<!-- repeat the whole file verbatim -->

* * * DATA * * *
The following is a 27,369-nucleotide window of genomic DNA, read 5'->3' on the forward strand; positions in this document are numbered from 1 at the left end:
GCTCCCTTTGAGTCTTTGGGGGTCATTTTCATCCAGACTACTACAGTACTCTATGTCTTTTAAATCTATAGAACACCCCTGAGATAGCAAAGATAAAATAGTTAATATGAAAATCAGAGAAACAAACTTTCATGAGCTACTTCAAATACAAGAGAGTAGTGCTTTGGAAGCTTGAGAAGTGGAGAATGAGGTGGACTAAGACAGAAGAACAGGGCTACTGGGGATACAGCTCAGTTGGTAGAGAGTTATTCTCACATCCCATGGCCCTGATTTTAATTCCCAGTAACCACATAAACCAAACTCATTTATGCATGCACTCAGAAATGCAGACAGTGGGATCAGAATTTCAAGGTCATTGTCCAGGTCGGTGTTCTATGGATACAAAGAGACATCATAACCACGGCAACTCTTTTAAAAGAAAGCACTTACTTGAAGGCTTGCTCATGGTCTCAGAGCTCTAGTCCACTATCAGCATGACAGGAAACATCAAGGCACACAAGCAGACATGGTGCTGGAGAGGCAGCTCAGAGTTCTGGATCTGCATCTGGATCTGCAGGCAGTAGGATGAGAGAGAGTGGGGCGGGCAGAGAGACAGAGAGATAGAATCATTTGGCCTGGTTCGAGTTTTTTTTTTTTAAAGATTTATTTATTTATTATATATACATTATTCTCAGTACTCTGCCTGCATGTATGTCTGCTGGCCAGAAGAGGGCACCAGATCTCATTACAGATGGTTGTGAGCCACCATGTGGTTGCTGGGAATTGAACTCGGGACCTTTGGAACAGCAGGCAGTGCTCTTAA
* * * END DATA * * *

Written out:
The following is a 27,369-nucleotide window of genomic DNA, read 5'->3' on the forward strand; positions in this document are numbered from 1 at the left end:
GCTCCCTTTGAGTCTTTGGGGGTCATTTTCATCCAGACTACTACAGTACTCTATGTCTTTTAAATCTATAGAACACCCCTGAGATAGCAAAGATAAAATAGTTAATATGAAAATCAGAGAAACAAACTTTCATGAGCTACTTCAAATACAAGAGAGTAGTGCTTTGGAAGCTTGAGAAGTGGAGAATGAGGTGGACTAAGACAGAAGAACAGGGCTACTGGGGATACAGCTCAGTTGGTAGAGAGTTATTCTCACATCCCATGGCCCTGATTTTAATTCCCAGTAACCACATAAACCAAACTCATTTATGCATGCACTCAGAAATGCAGACAGTGGGATCAGAATTTCAAGGTCATTGTCCAGGTCGGTGTTCTATGGATACAAAGAGACATCATAACCACGGCAACTCTTTTAAAAGAAAGCACTTACTTGAAGGCTTGCTCATGGTCTCAGAGCTCTAGTCCACTATCAGCATGACAGGAAACATCAAGGCACACAAGCAGACATGGTGCTGGAGAGGCAGCTCAGAGTTCTGGATCTGCATCTGGATCTGCAGGCAGTAGGATGAGAGAGAGTGGGGCGGGCAGAGAGACAGAGAGATAGAATCATTTGGCCTGGTTCGAGTTTTTTTTTTTTAAAGATTTATTTATTTATTATATATACATTATTCTCAGTACTCTGCCTGCATGTATGTCTGCTGGCCAGAAGAGGGCACCAGATCTCATTACAGATGGTTGTGAGCCACCATGTGGTTGCTGGGAATTGAACTCGGGACCTTTGGAACAGCAGGCAGTGCTCTTAA